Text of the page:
The New Testament writers did not always use Old Testament prophecy in a way that conforms to some people’s idea of how they think it should be used. For this reason, many allege that the New Testament writers take Old Testament Scriptures out of context, or that they “reuse” or “warm over” already fulfilled Old Testament passages in order to make their point. However, in response to this idea, logical solutions can be contemplated that clarify and justify the New Testament writers’ multiple use of Old Testament prophecy.
First, could it not be the case that that Holy Spirit, knowing what would happen in the future, directed the Old Testament writers to pen phrases and statements that had an immediate application and a distant future application as well? Well did Wayne Jackson write:
[I]s it not possible that the omniscient Holy Spirit, who guided both the Old Testament prophets and the New Testament inspired writers, could have directed certain prophecies to ancient Israel, but also could have known that a future event would ultimately fulfill the meaning of his words? What is wrong with such a view? Absolutely nothing. It surely is possible and preserves the integrity of the New Testament writers. Let me suggest an example to illustrate this point.
David declared: “Yea, mine own familiar friend, in whom I trusted, who did eat of my bread, hath lifted up his heel against me” (Psalm 41:9). During the last supper, Christ quoted from this passage as follows: “He that eateth my bread lifted up his heel against me” (John 13:18), applying it to the treachery of Judas, and declaring that such fulfilled the statement in David’s psalm. The Lord, however, altered the quotation. He omitted, “whom I trusted,” from the original source, the reason being, He never trusted Judas! Jesus knew from the beginning who would betray Him (John 6:64). It is clear, therefore, that Psalm 41:9 had an immediate application to one of David’s enemies, but the remote and complete “fulfillment” came in Judas’ betrayal of the Son of God. I personally do not believe that it is acceptable to suggest that prophecies have a “double fulfillment.” That is a meaningless expression. If a prophecy is filled full once, it can hardly be filled “fuller” later! It would be far better to speak of some texts which have an “immediate application” or “partial fulfillment,” and then a more “remote fulfillment” (1988, 8:29)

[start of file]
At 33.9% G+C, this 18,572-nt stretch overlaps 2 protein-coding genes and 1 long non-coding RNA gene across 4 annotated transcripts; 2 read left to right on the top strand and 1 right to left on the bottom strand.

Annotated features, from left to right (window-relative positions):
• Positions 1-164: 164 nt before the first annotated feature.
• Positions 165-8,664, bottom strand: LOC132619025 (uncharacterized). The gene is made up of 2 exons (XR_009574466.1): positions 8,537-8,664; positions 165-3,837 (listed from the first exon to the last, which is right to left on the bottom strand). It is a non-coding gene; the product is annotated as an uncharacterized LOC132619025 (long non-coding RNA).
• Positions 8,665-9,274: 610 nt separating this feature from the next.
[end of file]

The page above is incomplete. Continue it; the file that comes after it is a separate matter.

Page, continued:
Indeed, many New Testament quotations of Old Testament prophecies could conceivably fall into the category of “remote fulfillment.” Consider the situation of Matthew’s use of Jeremiah 31:15. In Jeremiah, the Old Testament prophet obviously was dealing with a fairly immediate point in the not-too-distant future when the mothers of Israel would weep because of the captivity and punishment that the enemies of Israel would inflict upon them. However, Matthew employed Jeremiah’s prophecy—“A voice was heard in Ramah, weeping and great mourning, Rachel weeping for her children; And she would not be comforted, because they are not”—to refer to the mothers who wept over King Herod’s vicious slaughter of the innocent male children of Bethlehem. Taking Jackson’s comments into consideration, it is not a difficult stretch to maintain that the Holy Spirit certainly could have foreseen the dastardly deeds of King Herod and supplied Jeremiah with a prophetic utterance that could sufficiently describe the captivity and punishment in the Old Testament as well as depict the gruesome scene related in Matthew. Richards added to this explanation by saying: